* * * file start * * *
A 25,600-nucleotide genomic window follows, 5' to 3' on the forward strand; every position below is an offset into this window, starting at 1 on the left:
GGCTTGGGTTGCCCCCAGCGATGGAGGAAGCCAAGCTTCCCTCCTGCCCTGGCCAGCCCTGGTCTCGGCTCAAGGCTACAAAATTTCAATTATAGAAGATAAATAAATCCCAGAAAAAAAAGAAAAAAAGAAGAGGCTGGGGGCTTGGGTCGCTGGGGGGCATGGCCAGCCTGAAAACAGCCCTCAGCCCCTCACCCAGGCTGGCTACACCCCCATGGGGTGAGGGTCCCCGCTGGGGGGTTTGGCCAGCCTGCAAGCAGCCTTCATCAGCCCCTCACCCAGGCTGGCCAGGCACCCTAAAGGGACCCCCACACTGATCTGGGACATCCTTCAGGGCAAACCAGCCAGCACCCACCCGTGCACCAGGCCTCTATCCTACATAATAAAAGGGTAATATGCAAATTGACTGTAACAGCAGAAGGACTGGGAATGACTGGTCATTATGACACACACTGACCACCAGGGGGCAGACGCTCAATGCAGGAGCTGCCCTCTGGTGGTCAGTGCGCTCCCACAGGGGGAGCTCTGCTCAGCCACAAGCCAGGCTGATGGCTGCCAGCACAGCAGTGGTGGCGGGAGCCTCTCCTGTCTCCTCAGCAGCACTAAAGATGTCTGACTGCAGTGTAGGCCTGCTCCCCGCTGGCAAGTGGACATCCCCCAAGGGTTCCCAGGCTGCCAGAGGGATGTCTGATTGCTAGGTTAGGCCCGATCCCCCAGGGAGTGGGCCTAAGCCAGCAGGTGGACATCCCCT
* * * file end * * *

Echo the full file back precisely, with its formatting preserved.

A 25,600-nucleotide genomic window follows, 5' to 3' on the forward strand; every position below is an offset into this window, starting at 1 on the left:
GGCTTGGGTTGCCCCCAGCGATGGAGGAAGCCAAGCTTCCCTCCTGCCCTGGCCAGCCCTGGTCTCGGCTCAAGGCTACAAAATTTCAATTATAGAAGATAAATAAATCCCAGAAAAAAAAGAAAAAAAGAAGAGGCTGGGGGCTTGGGTCGCTGGGGGGCATGGCCAGCCTGAAAACAGCCCTCAGCCCCTCACCCAGGCTGGCTACACCCCCATGGGGTGAGGGTCCCCGCTGGGGGGTTTGGCCAGCCTGCAAGCAGCCTTCATCAGCCCCTCACCCAGGCTGGCCAGGCACCCTAAAGGGACCCCCACACTGATCTGGGACATCCTTCAGGGCAAACCAGCCAGCACCCACCCGTGCACCAGGCCTCTATCCTACATAATAAAAGGGTAATATGCAAATTGACTGTAACAGCAGAAGGACTGGGAATGACTGGTCATTATGACACACACTGACCACCAGGGGGCAGACGCTCAATGCAGGAGCTGCCCTCTGGTGGTCAGTGCGCTCCCACAGGGGGAGCTCTGCTCAGCCACAAGCCAGGCTGATGGCTGCCAGCACAGCAGTGGTGGCGGGAGCCTCTCCTGTCTCCTCAGCAGCACTAAAGATGTCTGACTGCAGTGTAGGCCTGCTCCCCGCTGGCAAGTGGACATCCCCCAAGGGTTCCCAGGCTGCCAGAGGGATGTCTGATTGCTAGGTTAGGCCCGATCCCCCAGGGAGTGGGCCTAAGCCAGCAGGTGGACATCCCCT